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Positional therapy in sleep apnoea - one fits all? What determines success in positional therapy in sleep apnoea syndrome

  • Natascha Troester ,

    Affiliation Division of Pulmonology, Department of Internal Medicine, Medical University Graz, Graz, Austria

  • Michael Palfner,

    Affiliation Division of Pulmonology, Department of Internal Medicine, Medical University Graz, Graz, Austria

  • Markus Dominco,

    Affiliation Division of Pulmonology, Department of Internal Medicine, Medical University Graz, Graz, Austria

  • Christoph Wohlkoenig,

    Affiliation Division of Pulmonology, Department of Internal Medicine, Medical University Graz, Graz, Austria

  • Erich Schmidberger,

    Affiliation Institute for Medical Informatics, Statistics and Documentation, Medical University Graz, Graz, Austria

  • Martin Trinker,

    Affiliation Division of Pulmonology, Department of Internal Medicine, Medical University Graz, Graz, Austria

  • Alexander Avian

    Affiliations Institute for Medical Informatics, Statistics and Documentation, Medical University Graz, Graz, Austria, Ludwig Boltzmann Institute for Lung Vascular Research, Graz, Austria

Positional therapy in sleep apnoea - one fits all? What determines success in positional therapy in sleep apnoea syndrome

  • Natascha Troester, 
  • Michael Palfner, 
  • Markus Dominco, 
  • Christoph Wohlkoenig, 
  • Erich Schmidberger, 
  • Martin Trinker, 
  • Alexander Avian



Positional therapy is a simple means of therapy in sleep apnoea syndrome, but due to controversial or lacking evidence, it is not widely accepted as appropriate treatment. In this study, we analysed data to positional therapy with regard to successful reduction of AHI and predictors of success.


All consecutive patients undergoing polysomnography between 2007 and 2011 were analysed. We used a strict definition of positional sleep apnoea syndrome (supine-exclusive sleep apnoea syndrome) and of therapy used. Patients underwent polysomnography initially and during follow-up.


1275 patients were evaluated, 112 of which had supine-exclusive sleep apnoea syndrome (AHI 5-66/h, median 13/h), 105 received positional therapy. With this treatment alone 75% (70/105) reached an AHI <5/h, in the follow-up 1 year later 37% (37/105) of these still had AHI<5/h, 46% (43/105) yielded an AHI between 5 and 10/h. Nine patient switched to APAP due to deterioration, 3 wanted to try APAP due to comfort reasons. At the last follow-up, 32% patients (34/105) were still on positional therapy with AHI <5/h. BMI was a predictor for successful reduction of AHI, but success was independent of sex, the presence of obstructive versus central sleep apnoea, severity of sleep apnoea syndrome or co-morbidities.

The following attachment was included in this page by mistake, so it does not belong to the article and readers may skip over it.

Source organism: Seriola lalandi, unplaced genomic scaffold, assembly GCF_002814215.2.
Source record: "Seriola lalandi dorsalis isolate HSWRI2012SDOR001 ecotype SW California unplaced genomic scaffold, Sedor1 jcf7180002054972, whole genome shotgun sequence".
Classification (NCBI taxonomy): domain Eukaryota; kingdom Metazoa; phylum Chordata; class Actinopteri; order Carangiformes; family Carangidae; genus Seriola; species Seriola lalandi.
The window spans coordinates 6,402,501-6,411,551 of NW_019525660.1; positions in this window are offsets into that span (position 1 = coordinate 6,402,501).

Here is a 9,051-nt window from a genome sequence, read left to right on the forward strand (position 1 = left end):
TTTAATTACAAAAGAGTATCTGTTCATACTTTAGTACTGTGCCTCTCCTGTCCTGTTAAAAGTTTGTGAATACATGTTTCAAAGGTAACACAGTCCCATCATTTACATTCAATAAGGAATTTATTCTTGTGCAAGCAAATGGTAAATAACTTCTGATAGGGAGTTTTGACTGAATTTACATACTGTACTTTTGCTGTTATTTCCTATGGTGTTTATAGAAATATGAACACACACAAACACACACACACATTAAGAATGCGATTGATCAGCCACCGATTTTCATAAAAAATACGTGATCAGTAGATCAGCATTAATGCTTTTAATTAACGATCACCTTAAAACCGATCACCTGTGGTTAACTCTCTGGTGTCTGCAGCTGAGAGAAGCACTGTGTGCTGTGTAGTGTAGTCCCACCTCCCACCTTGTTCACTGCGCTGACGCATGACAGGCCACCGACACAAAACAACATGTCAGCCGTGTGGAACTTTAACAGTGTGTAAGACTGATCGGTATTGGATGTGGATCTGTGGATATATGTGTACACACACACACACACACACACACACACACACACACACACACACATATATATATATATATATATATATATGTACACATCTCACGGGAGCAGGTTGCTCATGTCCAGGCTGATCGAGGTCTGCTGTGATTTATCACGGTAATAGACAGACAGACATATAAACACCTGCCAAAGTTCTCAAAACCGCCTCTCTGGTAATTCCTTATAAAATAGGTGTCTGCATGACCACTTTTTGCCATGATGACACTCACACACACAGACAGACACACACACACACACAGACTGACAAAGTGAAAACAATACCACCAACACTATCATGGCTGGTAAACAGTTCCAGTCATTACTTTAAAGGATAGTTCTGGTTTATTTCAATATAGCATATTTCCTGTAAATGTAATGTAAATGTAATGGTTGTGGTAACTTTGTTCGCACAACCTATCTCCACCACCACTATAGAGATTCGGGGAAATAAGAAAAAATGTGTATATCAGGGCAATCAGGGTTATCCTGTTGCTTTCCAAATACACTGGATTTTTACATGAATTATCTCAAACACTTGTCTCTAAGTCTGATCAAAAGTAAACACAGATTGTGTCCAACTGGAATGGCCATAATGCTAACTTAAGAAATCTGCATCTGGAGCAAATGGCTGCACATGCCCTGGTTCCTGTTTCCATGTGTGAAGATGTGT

Positional therapy may be a promising therapy option for patients with positional sleep apnoea. With appropriate adherence it yields a reasonable success rate in the clinical routine.


As frequently and recently stated [1, 2], positional therapy (PT) constitutes a simple means of therapy in a common variant of sleep apnoea syndrome (SAS) that nevertheless has failed to reach widespread use so far. On the one hand, this may be due to the fact that PT still does not seem to be accepted as efficient therapy, on the other hand compliance and comfort appear to be somewhat dubious. However, with supine position being predisposed for further breathing impairment, avoidance of such seems to be a straight-forward approach. As no standardized method exists, the possibilities are vast, ranging from tennis ball technique [3, 4] to backpacks [5] and sleep position trainer [6] with various outcomes, advantages and drawbacks. This and the also highly variable definition of what exactly comprises positional SAS [7, 8, 9, 10], add to the confusion in this field and hence to a lack of acceptance in the treating professionals. We therefore analysed patients using a strict definition of positional SAS, but nevertheless making allowance to the fact that an appropriate PT must be an individual device. The aim of our study was to determine efficacy and efficiency of PT as well as to identify predictors of success.


Patients presenting to the sleep laboratory at the Medical University Graz, Department of Pulmonology, from 2007 to 2011 were analysed with regard to positional dependency of sleep apnoea syndrome. Data derived from clinical routine had been prospectively entered in a database with patients´ written consent. Decision to positional treatment rather than PAP-therapy was made according to results of the PSG regarding positional predominance of respiratory events. The study was approved by the local ethics committee at the Medical University of Graz.